ComBand is a wristband device and communication system to allow haptic communication between remote locations. This device obtains the position and pressure of the user touching the device, and transmits the information to a communication partner by tactile display using a vibration motor and rotary motor. We enable haptic conversations through this device.
Previously, there has been extensive research regarding the measurement of movement within the context of sports skills. In this research, we focused on football – one of the most famous sports in the world. Specifically, we focused on football juggling: one of the most practical exercises for novice footballers to obtain fundamental skills such as kicking, passing, dribbling and trapping. The aim of this study is to utilize a smartphone’s accelerometer as a sensor to measure football juggling skills. Unique points of this study included the use of machine leaning and frequency analysis. To score the football juggling skills of a user, we developed a prediction model to measure their skills, as well as a smartphone application.
By incorporating digital technology in spaces, this research aims to explore new possibilities beyond conventional spatial design. By unifying the technology as module mechanisms, we believe digital technology can more easily be applied to spatial design. In this study, we focus on interactive indirect lighting products using module mechanisms. By using these module mechanisms of ambient media, we are developing an indirect lighting system that users can freely design the shape and behavior of.
Tapcon is an energy-efficient game controller which utilizes tactile presentation techniques. By using this tactile presentation, we developed original games with improved realism. By using a motor fader with sensors and actuators, we were able to produce a light-weight controller with reduced power consumption. Additionally, we created two games where this controller can be used: a digging action game, where the intensity of vibration changes depending on the hardness of the ground; and a bow and arrow shooting game, which presents a tactile experience of actually pulling the bow and arrow.
Recently, by utilizing the 4DX system, projection mapping and interactive theater have made image expression more realistic by adding interactive aspects to video. On the other hand, there are few systems to enjoy highly realistic and interactive images at home. In this study, we propose a system – created with openframeworks and Arduino – that can improve realism and entertainment of images. This automated system can change the temperature and create vibrations accordingly to suit the characteristics of a scene.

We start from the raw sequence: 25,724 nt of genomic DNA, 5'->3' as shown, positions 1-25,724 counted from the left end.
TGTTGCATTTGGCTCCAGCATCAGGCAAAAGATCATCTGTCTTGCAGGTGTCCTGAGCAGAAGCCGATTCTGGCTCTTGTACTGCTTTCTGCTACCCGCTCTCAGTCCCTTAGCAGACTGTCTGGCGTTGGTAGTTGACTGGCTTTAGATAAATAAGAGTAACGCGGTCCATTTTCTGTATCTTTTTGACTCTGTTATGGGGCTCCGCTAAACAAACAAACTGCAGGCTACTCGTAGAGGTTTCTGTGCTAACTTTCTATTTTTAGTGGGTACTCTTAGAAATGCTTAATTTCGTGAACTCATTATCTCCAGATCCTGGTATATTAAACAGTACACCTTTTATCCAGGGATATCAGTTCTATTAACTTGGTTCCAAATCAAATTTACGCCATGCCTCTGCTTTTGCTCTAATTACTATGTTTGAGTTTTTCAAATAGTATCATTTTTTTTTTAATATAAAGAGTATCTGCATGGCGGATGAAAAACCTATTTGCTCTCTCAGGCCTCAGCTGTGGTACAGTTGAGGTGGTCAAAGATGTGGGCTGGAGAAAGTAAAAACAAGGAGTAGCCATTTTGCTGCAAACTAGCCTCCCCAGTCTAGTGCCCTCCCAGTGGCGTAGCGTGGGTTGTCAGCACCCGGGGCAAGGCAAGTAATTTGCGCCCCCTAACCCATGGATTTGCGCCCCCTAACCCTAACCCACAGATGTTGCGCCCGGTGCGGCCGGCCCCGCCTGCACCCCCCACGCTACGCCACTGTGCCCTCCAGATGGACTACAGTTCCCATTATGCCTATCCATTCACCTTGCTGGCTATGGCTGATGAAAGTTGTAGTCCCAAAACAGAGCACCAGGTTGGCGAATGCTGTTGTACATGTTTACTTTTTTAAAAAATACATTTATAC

Recently, there is growing interest in achieving better sleep quality. Therefore, this research is investigating appropriate stimuli in response to sleep depth, and suggests an interface to improve the quality of sleep. We have developed an application that reports sleep depth by using a smartphone to detect the body motion of the user during sleep. This app sends the measured data to a PC. Moreover, the app provides light and sound stimuli in line with the measured sleep depth and suggests a pillow-type device that may improve the quality of sleep.
In recent year, related to individual training of soccer, an attempt to take advantage of accelerometer etc. on researches and micoach which can tune your technique and kick like a pro with instant feedback on power, spin, strike and trajectory are increasing. The author pay attention to free kick’s simulation, the physical system of free kick’s simulation was conceived.
Xu HAN, Kumiko KUSHIYAMA, A concept about a physical system of free kick’s simulation, 2nd ADADA Japan 2015, 25th August, 2015 [PDF]
Today, there are many types of digital toys available for children. Actuated toys, such as remote-controlled cars, are getting more intelligent and smart: we can now control these kinds of toys with smartphone applications. On the other hand, such controllers are sometimes difficult for children to control. Thus we propose an easy way to control a motorized car by using simple sounds. Once a user rings a bell, it makes a duck toy move towards the direction of a user. Our duck toy has two capacitor condenser microphones to detect the location of a sound source. Then, through frequency analysis, it detects the pitch of a sound. As a result, a user can enjoy being like a mother duck.
Nagisa Niwata, Tetsuaki BABA, A Sound-Controlled Duck Toy: a Challenge to Apply Sound Source to Controller for Children’s toys, ID:198, Art Paper, 12th International Conference for Asia Digital Art and Design,15-16 November, 2014 [PDF]
Paul is currently working on a research project here at Tokyo Metropolitan University’s System Design faculty looking at how to make information on natural hazards (such as earthquakes, active volcanoes and typhoons) in Japan more accessible and usable. It’s very early stages but the plan is to build a smart phone app. We’ve recently launched a mini-site for the project at hazards.jp. This research will build on some of the findings from Paul’s PhD and the MyFireWatch project.